New k9 handler in Walbridge after former officers gun stolen

New k9 handler in Walbridge after former officers gun stolen

WALBRIDGE, OH (WTOL) - A missing village-issued gun and a K9 without a handler. That was the situation in Walbridge early this year.

Officer Nick Colwell's gun was stolen out of his vehicle while off duty at the Franklin Park Mall. He was the village's K9 handler for Echo an 8-month-old German Shepard.

Colwell failed to file a police report after the incident that according to a police report happened on December 8th. His report with Toledo Police was filed on January 5th, nearly a month after the alleged theft.

The Village of Walbridge conducted an internal investigation and the former K9 handler resigned from his role in early January after the conclusion of that investigation. The village issued gun is still missing, but is registered as stolen.

During this time, Echo was without a trainer for his future as a k9 officer. The village worked to find a new handler and now his training is back on.

Walbridge's new K9 Handler Terry Glosser uses German commands to continue Echo's training as a K9 officer. He's eight months into training and just a month and a half in with his new trainer.

"Anytime a dog goes to a new handler, you're going to have a little bit of and adjustment period where the dog gets used to you and start to realize that you're going to be basically his dad from now on and we went through that," said Terry Glosser, a Walbridge Police Officer and K9 Handler.

Officer Glosser said he and Echo are quickly growing their bond as a team, this after the dogs former handler resigned from the village. Now the community is hoping to move forward in a positive manner.

"Some issues happened," said Mayor Edward Kolanko. "All we can do is be better today than we were tomorrow and really that starts with getting our new chief on board and making sure we make a good selection in those candidates and continue training for our officers and continue training for echo the K9."

The village's interim supervisor also resigned after former officer Colwell's gun went missing.

Mayor Kolanko says they have received several resumes for the job and the deadline for applications is Thursday February 15th. They hope to have a new chief for the department hired sometime this March.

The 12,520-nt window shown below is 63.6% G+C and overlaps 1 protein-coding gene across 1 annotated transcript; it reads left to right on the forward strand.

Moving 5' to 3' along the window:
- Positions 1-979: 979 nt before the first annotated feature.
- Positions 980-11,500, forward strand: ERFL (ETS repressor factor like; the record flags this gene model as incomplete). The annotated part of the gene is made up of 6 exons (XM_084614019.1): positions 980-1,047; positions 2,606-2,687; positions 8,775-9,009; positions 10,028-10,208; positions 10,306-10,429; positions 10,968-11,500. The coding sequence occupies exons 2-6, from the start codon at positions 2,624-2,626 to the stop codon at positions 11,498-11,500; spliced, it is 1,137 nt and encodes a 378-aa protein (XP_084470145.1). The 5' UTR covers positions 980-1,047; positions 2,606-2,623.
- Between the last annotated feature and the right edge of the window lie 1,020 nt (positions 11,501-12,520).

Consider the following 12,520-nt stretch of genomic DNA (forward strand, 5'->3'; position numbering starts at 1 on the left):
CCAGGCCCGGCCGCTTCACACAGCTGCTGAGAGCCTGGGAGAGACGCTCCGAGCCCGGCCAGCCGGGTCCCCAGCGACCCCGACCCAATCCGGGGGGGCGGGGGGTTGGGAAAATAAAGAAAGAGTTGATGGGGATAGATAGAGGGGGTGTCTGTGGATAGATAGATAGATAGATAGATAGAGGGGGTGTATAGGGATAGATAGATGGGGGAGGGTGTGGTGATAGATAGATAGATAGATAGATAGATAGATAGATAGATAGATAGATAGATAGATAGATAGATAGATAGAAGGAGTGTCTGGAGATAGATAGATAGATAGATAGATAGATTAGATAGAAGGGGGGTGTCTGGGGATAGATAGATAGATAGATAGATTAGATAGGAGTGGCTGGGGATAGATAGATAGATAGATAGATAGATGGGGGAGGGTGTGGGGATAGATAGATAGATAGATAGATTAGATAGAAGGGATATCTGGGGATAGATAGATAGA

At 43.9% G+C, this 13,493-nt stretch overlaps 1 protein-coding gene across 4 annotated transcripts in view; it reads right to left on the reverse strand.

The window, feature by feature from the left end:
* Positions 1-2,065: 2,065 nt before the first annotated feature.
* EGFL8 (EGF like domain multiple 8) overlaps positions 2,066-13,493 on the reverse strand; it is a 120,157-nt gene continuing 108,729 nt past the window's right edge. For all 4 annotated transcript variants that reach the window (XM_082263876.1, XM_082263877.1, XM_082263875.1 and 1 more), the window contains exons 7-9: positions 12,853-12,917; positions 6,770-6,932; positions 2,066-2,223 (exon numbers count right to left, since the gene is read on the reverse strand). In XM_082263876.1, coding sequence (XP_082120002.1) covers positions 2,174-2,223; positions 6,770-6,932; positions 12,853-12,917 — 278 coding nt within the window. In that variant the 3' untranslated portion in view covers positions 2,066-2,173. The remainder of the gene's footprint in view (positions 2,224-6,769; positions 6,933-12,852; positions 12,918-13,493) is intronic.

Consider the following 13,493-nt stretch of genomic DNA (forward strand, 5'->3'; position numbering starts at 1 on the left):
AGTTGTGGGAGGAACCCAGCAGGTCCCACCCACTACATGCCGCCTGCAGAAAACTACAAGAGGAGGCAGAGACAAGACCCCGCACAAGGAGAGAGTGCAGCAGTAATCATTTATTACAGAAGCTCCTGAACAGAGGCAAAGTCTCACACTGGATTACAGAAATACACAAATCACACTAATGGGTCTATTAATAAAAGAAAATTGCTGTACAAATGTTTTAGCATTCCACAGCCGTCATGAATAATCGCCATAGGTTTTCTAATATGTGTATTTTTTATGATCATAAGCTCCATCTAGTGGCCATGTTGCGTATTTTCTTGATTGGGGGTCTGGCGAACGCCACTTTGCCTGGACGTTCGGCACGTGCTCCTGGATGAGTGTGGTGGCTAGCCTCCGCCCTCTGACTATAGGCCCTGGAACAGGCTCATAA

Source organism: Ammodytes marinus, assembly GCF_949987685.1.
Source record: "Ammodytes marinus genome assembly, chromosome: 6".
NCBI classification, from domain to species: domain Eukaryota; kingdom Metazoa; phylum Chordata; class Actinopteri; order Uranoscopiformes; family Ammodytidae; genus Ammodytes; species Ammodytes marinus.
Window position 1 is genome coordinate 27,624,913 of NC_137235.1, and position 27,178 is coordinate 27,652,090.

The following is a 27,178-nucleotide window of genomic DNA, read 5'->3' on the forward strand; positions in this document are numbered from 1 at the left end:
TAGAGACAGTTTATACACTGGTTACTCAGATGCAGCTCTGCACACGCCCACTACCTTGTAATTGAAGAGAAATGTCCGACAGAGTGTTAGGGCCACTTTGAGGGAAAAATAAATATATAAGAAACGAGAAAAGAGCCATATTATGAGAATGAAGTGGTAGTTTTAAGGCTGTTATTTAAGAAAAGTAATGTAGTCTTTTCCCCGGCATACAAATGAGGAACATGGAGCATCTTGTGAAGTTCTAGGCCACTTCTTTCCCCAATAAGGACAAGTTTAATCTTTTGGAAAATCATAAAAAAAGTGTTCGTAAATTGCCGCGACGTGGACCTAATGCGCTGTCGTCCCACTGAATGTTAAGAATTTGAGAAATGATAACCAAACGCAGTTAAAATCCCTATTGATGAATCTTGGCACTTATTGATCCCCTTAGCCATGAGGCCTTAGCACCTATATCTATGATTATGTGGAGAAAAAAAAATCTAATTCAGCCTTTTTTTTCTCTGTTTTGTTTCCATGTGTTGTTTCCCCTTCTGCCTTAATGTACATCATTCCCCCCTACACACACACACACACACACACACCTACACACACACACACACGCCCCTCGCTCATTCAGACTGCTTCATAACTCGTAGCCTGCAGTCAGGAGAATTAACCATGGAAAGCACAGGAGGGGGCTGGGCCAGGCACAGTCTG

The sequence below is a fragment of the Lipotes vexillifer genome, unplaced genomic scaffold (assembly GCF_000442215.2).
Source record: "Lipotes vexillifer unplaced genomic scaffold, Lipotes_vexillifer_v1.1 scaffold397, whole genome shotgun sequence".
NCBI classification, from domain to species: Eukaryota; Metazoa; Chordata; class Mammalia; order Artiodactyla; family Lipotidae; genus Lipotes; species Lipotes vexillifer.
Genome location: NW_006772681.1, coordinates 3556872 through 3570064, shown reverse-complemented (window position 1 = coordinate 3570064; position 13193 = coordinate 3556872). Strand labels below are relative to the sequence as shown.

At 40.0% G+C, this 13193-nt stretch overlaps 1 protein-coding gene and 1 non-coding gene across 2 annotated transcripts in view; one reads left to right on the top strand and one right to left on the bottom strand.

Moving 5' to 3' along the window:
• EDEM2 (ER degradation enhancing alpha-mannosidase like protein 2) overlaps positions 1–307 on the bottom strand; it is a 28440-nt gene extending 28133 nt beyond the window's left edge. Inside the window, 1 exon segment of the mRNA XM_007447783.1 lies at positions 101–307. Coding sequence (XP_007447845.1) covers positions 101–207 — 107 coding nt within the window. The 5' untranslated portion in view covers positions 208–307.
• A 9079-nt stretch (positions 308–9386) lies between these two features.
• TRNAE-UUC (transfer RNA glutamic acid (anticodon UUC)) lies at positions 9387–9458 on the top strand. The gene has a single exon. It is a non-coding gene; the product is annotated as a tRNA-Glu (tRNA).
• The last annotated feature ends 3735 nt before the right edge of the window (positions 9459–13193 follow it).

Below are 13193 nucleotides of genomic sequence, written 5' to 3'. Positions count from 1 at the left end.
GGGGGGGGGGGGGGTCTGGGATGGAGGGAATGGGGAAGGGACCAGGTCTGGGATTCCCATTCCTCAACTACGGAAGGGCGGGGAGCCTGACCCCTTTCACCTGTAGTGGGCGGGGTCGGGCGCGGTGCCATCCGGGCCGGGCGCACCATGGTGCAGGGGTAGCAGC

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With Echo's fate unknown, the mayor began looking for a new handler and immediately chose Officer Terry Glosser to be the village's handler. Leaders say he was 

the perfect fit because of his Army experience, compassion and determination with the K9's training.

"When we're making these kind of transitions there's always kind of the unknown factor," said Mayor Edward Kolanko. "So, seeing it really transform in a positive way and seeing the dog do exceptionally well makes us very happy."

"I'm very excited it's something I've always wanted to do it's a dream come true," said K9 handler Terry Glosser. "I'm very lucky and grateful that the Village of Walbridge has put me in this position."

Now, Officer Glosser and Echo's training has reached new heights. Echo has adjusted well and his training is tracking to begin his certification next month for drug interdiction, tracking and evidence recovery. Their future together is bright.

"Well the future for me and Echo, we are going to be here a long time in Walbridge and assisting any other agencies that request us and our biggest thing is getting all the drugs off the road and that's what we're excited to do," said K9 handler Glosser.

Walbridge's Mayor says they know they have to earn the communities trust again and that starts with communication, solid training and public interaction

something Echo and Officer Glosser get a lot of.  

Blair Caldwell

News Reporter

WTOL 11 and Fox 36